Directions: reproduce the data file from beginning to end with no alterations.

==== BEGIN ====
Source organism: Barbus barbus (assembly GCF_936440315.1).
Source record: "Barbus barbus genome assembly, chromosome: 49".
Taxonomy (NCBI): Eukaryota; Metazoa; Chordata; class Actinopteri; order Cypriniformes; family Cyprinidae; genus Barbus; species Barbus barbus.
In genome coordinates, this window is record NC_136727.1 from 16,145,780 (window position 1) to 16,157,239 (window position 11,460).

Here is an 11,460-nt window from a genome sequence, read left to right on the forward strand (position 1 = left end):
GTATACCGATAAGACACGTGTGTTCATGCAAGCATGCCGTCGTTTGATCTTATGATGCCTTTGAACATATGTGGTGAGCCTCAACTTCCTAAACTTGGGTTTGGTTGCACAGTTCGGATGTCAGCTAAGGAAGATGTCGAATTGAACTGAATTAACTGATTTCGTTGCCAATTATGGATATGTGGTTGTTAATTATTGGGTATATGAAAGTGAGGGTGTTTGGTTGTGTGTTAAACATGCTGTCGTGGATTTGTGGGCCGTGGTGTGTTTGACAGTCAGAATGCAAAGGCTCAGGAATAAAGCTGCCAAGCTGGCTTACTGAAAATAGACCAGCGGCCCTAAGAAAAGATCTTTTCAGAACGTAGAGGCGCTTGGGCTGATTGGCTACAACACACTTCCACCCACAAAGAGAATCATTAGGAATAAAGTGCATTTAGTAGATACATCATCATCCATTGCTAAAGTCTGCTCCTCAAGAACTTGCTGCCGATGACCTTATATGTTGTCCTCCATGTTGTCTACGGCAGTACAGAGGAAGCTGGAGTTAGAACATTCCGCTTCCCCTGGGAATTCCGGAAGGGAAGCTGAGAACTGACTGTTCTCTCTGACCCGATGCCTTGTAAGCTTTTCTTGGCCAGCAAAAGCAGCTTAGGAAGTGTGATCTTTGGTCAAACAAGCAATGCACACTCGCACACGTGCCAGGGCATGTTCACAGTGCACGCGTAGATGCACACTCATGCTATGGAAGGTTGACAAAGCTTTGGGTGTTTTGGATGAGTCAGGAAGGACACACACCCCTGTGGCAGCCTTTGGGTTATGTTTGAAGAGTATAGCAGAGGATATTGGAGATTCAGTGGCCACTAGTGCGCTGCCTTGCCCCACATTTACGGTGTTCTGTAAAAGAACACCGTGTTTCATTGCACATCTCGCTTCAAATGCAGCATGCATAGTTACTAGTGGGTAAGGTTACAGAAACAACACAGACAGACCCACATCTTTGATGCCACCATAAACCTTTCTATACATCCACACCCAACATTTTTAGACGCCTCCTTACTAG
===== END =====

Source organism: Barbus barbus (assembly GCF_936440315.1).
Source record: "Barbus barbus genome assembly, chromosome: 49".
Taxonomy (NCBI): Eukaryota; Metazoa; Chordata; class Actinopteri; order Cypriniformes; family Cyprinidae; genus Barbus; species Barbus barbus.
In genome coordinates, this window is record NC_136727.1 from 16,145,780 (window position 1) to 16,157,239 (window position 11,460).

Here is an 11,460-nt window from a genome sequence, read left to right on the forward strand (position 1 = left end):
GTATACCGATAAGACACGTGTGTTCATGCAAGCATGCCGTCGTTTGATCTTATGATGCCTTTGAACATATGTGGTGAGCCTCAACTTCCTAAACTTGGGTTTGGTTGCACAGTTCGGATGTCAGCTAAGGAAGATGTCGAATTGAACTGAATTAACTGATTTCGTTGCCAATTATGGATATGTGGTTGTTAATTATTGGGTATATGAAAGTGAGGGTGTTTGGTTGTGTGTTAAACATGCTGTCGTGGATTTGTGGGCCGTGGTGTGTTTGACAGTCAGAATGCAAAGGCTCAGGAATAAAGCTGCCAAGCTGGCTTACTGAAAATAGACCAGCGGCCCTAAGAAAAGATCTTTTCAGAACGTAGAGGCGCTTGGGCTGATTGGCTACAACACACTTCCACCCACAAAGAGAATCATTAGGAATAAAGTGCATTTAGTAGATACATCATCATCCATTGCTAAAGTCTGCTCCTCAAGAACTTGCTGCCGATGACCTTATATGTTGTCCTCCATGTTGTCTACGGCAGTACAGAGGAAGCTGGAGTTAGAACATTCCGCTTCCCCTGGGAATTCCGGAAGGGAAGCTGAGAACTGACTGTTCTCTCTGACCCGATGCCTTGTAAGCTTTTCTTGGCCAGCAAAAGCAGCTTAGGAAGTGTGATCTTTGGTCAAACAAGCAATGCACACTCGCACACGTGCCAGGGCATGTTCACAGTGCACGCGTAGATGCACACTCATGCTATGGAAGGTTGACAAAGCTTTGGGTGTTTTGGATGAGTCAGGAAGGACACACACCCCTGTGGCAGCCTTTGGGTTATGTTTGAAGAGTATAGCAGAGGATATTGGAGATTCAGTGGCCACTAGTGCGCTGCCTTGCCCCACATTTACGGTGTTCTGTAAAAGAACACCGTGTTTCATTGCACATCTCGCTTCAAATGCAGCATGCATAGTTACTAGTGGGTAAGGTTACAGAAACAACACAGACAGACCCACATCTTTGATGCCACCATAAACCTTTCTATACATCCACACCCAACATTTTTAGACGCCTCCTTACTAG